Plum’s first awakening is to let go of her obsession with food–instigated by an offer of $20,000 if she follows a transformative “diet” plan suggested by Verena Baptist, daughter of the late weight loss guru. Plum finds community at a women’s cooperative. She sleeps (and eats) a lot. She develops a fashion style. Plum, like so many women who finally come to terms with their bodies, recognizes she needs to change from the inside out.

Walker alternates the stories of the characters’ present with their past–and we discover that even the women who resort to violence are driven by our culture’s misogynist response to them. Dietland is a difficult book to read in many ways–one that tells the truth, but tells is slant, as Miss Emily Dickinson would say.

If you’d like to pair your reading of Walker’s fiction with a good memoir, be sure to read Half-Assed by Jennette Fulda. Plum and her feminist band would love Fulda’s honesty, wit, and sass–I know I did.

So there you have it. Feminism and weight loss are not mutually exclusive. I know–because when my own weight loss was an inside job it was empowering, not repressive.

My Book Breakup: The Shadow Land (review)

The Shadow Land (NetGalley)
Elizabeth Kostova
Ballantine Books
release date: April 11, 2017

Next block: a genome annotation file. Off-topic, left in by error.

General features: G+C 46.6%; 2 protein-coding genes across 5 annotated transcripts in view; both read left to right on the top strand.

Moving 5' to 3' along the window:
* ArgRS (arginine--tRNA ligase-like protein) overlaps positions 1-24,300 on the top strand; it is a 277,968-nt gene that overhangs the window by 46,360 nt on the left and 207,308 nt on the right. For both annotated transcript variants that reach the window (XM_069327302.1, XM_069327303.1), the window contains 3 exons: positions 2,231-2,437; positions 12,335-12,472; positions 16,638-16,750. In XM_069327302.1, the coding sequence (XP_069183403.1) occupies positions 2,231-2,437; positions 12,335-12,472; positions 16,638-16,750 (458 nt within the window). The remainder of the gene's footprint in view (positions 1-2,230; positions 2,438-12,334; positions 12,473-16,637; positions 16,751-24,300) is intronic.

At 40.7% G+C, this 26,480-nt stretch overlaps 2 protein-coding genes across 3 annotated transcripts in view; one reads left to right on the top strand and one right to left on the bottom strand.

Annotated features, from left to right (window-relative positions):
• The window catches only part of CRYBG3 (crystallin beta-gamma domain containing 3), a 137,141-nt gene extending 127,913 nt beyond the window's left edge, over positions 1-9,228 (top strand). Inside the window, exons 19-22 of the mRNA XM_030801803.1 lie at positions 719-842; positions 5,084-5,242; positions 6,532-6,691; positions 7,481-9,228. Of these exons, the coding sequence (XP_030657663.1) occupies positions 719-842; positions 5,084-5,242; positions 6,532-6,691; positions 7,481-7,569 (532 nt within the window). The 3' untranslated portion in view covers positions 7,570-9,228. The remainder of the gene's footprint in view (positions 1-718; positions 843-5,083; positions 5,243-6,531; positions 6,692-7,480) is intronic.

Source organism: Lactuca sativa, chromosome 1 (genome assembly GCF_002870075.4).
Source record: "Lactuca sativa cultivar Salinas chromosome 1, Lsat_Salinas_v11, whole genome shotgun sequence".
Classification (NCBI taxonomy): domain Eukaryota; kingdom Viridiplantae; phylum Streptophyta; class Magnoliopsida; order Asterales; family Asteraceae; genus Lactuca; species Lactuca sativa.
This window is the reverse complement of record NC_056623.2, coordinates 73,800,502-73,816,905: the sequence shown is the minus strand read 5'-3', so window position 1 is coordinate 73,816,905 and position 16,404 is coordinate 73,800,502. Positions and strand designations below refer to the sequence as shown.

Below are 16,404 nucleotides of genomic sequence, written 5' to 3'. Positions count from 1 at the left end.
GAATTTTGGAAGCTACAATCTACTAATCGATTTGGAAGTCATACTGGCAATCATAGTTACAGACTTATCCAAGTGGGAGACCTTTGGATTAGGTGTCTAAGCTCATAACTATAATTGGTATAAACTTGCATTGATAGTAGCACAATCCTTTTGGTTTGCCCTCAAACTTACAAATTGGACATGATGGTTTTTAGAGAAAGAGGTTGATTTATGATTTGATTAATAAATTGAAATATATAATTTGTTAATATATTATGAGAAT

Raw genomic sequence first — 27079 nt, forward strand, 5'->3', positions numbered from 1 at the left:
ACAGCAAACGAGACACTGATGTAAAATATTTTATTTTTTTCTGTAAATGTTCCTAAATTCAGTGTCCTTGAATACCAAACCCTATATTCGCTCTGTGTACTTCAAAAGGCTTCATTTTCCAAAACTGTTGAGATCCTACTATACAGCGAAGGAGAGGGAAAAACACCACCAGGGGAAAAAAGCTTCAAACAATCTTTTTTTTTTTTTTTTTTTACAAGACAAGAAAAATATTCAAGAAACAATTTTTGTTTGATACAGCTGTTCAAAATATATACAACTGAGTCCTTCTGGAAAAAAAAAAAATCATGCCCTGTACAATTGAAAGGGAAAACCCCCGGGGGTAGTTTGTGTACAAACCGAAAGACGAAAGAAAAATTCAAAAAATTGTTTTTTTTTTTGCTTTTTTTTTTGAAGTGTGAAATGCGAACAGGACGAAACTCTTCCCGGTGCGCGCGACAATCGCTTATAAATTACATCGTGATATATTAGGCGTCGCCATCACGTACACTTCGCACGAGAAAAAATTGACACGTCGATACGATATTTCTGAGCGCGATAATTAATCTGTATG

I’ve never read horror –or monster–stories. (Except I do love my Frankenstein!) Most teens go through a scare-the-wits-out-of-me reading phase, but not me. So you wouldn’t think I’d fall for a book about shadow landDracula, but I did. And let’s face it. The Historian got so much buzz when it was published, how could I not? The adventures of Paul and Helen searching Vlad the Impaler’s burial place in Bulgaria and Budapest–the mountains, the monasteries, the countryside–were just as thrilling as the tales of Dracula. The novel was myth layered over history layered over politics and even at 647 pages I didn’t want it to end.

So I was so excited to get an advance digital copy of Elizabeth Kostova’s third novel, The Shadow Land. The publisher’s blurb said only that a young American in Bulgaria is left holding an “ornately carved wooden box” and inside? “… an urn filled with human ashes.” The girl, it seems, mistakenly takes the bag of a handsome gentleman she bumps into in a taxi line. Sounded to me like I might go on another romp to Vlad’s stomping grounds–could this be another (true) vampire story? Because, remember, at the end of The Historian, the narrator gets a small velvet book that isn’t hers …